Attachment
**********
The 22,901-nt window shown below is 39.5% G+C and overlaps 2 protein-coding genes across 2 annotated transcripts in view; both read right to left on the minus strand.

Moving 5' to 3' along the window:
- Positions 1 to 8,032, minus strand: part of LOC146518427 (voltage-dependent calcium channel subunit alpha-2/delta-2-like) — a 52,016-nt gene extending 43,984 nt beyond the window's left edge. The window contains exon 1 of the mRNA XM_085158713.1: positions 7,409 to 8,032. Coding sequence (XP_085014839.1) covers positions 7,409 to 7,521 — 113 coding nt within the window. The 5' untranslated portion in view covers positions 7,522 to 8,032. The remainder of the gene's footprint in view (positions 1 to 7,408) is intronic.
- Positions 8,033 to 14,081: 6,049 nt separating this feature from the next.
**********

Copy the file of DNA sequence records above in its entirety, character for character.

The 22,901-nt window shown below is 39.5% G+C and overlaps 2 protein-coding genes across 2 annotated transcripts in view; both read right to left on the minus strand.

Moving 5' to 3' along the window:
- Positions 1 to 8,032, minus strand: part of LOC146518427 (voltage-dependent calcium channel subunit alpha-2/delta-2-like) — a 52,016-nt gene extending 43,984 nt beyond the window's left edge. The window contains exon 1 of the mRNA XM_085158713.1: positions 7,409 to 8,032. Coding sequence (XP_085014839.1) covers positions 7,409 to 7,521 — 113 coding nt within the window. The 5' untranslated portion in view covers positions 7,522 to 8,032. The remainder of the gene's footprint in view (positions 1 to 7,408) is intronic.
- Positions 8,033 to 14,081: 6,049 nt separating this feature from the next.